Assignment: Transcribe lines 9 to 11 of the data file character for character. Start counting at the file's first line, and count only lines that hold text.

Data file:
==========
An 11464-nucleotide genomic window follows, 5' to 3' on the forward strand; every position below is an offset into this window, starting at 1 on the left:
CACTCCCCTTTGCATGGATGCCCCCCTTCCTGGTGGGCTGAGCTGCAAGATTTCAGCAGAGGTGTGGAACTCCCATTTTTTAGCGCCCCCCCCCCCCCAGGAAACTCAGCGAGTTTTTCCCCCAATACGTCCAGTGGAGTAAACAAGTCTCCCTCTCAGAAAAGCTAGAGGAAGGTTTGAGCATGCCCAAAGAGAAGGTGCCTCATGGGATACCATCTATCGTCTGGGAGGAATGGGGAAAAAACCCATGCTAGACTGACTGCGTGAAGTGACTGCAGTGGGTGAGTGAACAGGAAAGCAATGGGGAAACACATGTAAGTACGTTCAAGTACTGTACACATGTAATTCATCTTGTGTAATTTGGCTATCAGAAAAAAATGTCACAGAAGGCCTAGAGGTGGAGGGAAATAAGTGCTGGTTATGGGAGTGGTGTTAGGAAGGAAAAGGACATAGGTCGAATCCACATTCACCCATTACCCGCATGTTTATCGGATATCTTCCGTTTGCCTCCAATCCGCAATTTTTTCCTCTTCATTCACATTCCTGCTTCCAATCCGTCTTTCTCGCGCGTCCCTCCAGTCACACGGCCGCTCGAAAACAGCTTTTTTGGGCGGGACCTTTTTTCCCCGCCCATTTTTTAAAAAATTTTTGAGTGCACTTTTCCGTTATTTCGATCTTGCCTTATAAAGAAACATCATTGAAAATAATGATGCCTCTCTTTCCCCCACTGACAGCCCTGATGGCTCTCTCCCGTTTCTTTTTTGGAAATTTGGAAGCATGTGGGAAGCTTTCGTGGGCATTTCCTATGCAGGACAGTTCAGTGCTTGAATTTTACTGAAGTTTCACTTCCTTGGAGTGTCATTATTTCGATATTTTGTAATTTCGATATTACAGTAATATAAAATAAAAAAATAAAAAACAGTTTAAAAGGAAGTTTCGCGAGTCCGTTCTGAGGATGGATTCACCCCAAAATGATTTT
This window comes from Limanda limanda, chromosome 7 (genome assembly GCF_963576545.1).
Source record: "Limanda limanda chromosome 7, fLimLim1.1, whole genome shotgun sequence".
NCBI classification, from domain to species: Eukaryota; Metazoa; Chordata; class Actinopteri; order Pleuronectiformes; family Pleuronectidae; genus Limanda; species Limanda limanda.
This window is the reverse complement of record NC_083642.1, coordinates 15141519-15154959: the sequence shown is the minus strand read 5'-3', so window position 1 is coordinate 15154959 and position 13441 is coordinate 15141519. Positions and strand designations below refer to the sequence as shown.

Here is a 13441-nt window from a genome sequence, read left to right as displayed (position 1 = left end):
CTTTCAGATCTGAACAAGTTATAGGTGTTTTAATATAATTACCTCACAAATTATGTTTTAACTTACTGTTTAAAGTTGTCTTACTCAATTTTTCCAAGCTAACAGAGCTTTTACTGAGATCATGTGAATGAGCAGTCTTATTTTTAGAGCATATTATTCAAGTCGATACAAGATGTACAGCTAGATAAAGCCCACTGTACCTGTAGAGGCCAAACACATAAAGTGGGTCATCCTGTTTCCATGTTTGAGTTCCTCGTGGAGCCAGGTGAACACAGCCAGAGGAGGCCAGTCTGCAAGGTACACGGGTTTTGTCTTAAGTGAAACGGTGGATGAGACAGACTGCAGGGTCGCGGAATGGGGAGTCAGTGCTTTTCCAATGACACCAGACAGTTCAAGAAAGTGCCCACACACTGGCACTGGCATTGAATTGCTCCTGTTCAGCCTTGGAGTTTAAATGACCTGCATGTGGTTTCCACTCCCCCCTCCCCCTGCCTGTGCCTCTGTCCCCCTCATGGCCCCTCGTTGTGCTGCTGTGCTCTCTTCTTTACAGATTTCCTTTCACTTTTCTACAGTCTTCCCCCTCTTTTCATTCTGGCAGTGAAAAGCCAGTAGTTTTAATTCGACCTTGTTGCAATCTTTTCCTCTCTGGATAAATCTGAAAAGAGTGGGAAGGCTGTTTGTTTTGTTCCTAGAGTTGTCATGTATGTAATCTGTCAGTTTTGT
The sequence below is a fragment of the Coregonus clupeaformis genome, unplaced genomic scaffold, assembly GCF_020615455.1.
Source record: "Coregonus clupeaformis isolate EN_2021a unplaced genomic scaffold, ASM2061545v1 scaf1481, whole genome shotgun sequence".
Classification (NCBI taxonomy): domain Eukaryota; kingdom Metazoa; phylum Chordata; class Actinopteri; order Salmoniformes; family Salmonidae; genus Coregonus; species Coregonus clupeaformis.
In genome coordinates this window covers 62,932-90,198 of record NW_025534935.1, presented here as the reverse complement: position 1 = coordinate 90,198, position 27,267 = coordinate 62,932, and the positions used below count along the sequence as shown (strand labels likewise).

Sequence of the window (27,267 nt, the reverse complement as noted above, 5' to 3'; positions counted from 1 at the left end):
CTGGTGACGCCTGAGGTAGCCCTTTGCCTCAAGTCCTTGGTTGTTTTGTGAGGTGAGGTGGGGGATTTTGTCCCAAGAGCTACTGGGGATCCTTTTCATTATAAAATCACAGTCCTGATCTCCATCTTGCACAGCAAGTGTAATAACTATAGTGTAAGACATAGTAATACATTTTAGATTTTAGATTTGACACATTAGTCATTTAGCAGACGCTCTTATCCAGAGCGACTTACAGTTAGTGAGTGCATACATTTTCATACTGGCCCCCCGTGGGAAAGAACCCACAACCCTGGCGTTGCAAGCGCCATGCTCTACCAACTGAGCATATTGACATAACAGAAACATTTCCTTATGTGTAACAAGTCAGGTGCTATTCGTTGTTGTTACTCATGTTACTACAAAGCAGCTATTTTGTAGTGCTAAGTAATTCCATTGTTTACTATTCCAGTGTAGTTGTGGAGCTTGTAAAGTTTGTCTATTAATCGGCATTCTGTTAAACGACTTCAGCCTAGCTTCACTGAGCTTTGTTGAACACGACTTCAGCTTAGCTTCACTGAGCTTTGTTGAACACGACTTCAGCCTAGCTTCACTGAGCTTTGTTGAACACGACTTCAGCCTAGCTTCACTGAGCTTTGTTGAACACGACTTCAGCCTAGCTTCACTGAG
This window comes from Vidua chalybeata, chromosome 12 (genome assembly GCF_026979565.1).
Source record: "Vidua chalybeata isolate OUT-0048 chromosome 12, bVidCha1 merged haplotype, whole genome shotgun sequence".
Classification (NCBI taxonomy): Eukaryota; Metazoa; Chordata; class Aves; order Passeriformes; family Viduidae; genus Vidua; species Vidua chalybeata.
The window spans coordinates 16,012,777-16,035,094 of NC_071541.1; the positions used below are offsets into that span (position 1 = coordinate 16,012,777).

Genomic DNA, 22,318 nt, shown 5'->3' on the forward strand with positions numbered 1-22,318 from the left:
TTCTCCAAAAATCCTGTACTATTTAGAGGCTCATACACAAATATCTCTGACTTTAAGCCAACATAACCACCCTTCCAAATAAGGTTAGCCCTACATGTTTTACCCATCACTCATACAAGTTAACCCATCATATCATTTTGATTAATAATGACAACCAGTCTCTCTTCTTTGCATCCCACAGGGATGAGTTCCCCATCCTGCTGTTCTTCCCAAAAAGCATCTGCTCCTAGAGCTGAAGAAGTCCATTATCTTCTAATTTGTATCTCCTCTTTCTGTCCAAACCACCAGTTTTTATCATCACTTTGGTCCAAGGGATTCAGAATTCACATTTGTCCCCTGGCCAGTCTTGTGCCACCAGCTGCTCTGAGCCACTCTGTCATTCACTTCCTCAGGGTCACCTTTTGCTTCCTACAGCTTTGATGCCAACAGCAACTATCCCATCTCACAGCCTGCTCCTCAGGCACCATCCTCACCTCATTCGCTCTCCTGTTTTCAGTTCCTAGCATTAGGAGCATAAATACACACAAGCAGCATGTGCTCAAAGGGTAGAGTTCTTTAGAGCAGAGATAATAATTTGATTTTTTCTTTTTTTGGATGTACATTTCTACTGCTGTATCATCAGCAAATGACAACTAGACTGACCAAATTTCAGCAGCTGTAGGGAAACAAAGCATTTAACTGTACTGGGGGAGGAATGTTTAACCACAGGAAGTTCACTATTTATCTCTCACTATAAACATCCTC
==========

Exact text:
The sequence below is a fragment of the Coregonus clupeaformis genome, unplaced genomic scaffold, assembly GCF_020615455.1.
Source record: "Coregonus clupeaformis isolate EN_2021a unplaced genomic scaffold, ASM2061545v1 scaf1481, whole genome shotgun sequence".
Classification (NCBI taxonomy): domain Eukaryota; kingdom Metazoa; phylum Chordata; class Actinopteri; order Salmoniformes; family Salmonidae; genus Coregonus; species Coregonus clupeaformis.